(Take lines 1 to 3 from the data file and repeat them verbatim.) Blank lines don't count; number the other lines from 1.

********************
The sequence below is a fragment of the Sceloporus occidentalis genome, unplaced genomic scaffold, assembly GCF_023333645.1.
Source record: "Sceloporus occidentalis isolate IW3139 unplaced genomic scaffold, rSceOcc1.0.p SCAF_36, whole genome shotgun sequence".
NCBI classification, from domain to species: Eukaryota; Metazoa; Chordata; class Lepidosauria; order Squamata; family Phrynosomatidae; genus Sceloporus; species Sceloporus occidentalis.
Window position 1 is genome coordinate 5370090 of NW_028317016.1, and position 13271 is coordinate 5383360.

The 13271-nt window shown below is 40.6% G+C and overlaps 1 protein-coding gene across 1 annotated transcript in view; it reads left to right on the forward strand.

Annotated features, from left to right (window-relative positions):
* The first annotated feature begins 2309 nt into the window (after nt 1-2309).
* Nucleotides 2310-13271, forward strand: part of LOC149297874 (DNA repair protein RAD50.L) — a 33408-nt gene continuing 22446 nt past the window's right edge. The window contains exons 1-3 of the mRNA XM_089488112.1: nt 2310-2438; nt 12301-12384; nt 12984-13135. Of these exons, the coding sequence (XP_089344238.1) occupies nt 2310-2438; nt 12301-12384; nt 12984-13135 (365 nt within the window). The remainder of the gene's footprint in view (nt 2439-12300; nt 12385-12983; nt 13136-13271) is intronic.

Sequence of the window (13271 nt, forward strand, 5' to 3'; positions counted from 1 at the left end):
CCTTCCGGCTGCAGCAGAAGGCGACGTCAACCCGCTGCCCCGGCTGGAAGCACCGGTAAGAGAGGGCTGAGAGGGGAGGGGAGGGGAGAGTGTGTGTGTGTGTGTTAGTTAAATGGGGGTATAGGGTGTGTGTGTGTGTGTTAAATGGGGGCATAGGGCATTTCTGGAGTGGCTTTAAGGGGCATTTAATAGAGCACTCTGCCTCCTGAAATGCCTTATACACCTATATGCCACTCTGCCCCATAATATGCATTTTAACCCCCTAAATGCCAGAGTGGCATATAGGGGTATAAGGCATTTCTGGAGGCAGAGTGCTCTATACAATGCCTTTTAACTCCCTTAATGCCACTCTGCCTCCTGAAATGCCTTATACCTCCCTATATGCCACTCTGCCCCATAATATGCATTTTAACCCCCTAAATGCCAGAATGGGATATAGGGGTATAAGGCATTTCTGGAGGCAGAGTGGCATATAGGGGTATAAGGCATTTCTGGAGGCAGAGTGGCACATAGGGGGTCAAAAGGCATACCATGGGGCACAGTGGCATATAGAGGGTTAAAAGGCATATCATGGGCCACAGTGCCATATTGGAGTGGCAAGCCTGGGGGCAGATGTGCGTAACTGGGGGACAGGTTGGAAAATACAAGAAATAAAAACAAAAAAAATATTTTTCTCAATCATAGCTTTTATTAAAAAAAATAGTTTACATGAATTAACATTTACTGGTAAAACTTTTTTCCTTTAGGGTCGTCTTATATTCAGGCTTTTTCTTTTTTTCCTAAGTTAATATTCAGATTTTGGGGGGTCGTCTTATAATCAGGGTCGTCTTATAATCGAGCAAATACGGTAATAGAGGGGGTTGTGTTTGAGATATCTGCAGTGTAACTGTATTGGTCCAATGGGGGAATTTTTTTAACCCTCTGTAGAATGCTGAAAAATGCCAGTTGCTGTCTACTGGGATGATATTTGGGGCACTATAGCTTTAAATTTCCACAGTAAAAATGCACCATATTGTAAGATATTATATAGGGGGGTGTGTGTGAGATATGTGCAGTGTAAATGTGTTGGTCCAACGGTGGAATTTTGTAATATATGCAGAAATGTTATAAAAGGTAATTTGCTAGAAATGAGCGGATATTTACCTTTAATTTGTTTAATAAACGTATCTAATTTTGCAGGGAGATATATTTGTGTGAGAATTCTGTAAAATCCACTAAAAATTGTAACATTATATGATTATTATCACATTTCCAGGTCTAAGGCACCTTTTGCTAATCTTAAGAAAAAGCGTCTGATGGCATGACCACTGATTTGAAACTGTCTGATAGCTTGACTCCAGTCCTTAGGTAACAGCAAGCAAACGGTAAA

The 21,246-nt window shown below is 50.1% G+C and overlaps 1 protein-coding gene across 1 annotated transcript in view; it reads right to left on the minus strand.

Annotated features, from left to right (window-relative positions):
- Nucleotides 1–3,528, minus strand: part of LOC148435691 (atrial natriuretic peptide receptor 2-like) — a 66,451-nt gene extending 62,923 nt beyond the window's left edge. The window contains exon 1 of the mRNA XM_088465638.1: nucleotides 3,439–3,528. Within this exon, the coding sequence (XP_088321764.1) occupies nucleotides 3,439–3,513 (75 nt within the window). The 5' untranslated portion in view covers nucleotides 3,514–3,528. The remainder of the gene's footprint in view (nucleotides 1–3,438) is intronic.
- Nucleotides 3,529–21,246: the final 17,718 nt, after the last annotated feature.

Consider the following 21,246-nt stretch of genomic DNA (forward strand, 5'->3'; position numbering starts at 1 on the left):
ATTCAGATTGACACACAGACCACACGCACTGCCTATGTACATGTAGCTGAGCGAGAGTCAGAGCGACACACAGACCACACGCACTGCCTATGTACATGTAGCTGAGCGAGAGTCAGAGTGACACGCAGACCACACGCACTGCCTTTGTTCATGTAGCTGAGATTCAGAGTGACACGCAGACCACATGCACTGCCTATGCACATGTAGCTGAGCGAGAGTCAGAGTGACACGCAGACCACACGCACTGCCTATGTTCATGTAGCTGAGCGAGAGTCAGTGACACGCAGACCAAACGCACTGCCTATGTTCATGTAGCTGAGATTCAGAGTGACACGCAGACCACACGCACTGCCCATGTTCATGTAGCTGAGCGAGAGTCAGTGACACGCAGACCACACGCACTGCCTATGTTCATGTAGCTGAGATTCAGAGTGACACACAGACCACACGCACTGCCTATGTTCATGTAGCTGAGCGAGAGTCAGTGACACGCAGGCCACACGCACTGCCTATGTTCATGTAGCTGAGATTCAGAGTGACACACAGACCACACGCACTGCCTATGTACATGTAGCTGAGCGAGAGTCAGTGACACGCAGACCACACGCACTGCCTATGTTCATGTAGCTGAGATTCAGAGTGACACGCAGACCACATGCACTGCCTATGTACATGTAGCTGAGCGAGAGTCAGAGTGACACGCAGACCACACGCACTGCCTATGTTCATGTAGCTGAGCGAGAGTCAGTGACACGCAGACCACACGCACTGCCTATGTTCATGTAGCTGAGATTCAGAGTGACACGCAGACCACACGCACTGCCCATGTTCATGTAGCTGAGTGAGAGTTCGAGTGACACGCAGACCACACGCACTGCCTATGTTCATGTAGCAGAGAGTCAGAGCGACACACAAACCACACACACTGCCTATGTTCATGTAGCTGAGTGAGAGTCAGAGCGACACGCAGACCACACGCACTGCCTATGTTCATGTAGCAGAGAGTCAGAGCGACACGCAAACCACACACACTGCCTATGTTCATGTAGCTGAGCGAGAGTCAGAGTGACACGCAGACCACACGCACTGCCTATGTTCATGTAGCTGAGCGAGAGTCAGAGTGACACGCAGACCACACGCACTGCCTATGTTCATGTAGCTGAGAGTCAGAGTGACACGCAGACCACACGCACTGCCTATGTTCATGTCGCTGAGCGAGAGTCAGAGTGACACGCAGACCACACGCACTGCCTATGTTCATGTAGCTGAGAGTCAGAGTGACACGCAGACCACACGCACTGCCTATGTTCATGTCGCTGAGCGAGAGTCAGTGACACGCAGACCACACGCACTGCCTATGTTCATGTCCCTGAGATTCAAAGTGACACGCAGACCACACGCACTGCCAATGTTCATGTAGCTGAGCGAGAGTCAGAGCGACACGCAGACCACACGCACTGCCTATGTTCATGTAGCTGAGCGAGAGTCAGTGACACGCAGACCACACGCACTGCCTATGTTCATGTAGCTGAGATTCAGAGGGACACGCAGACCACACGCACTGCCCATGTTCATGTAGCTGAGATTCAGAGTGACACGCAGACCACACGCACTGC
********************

The sequence below is a fragment of the Sceloporus occidentalis genome, unplaced genomic scaffold, assembly GCF_023333645.1.
Source record: "Sceloporus occidentalis isolate IW3139 unplaced genomic scaffold, rSceOcc1.0.p SCAF_36, whole genome shotgun sequence".
NCBI classification, from domain to species: Eukaryota; Metazoa; Chordata; class Lepidosauria; order Squamata; family Phrynosomatidae; genus Sceloporus; species Sceloporus occidentalis.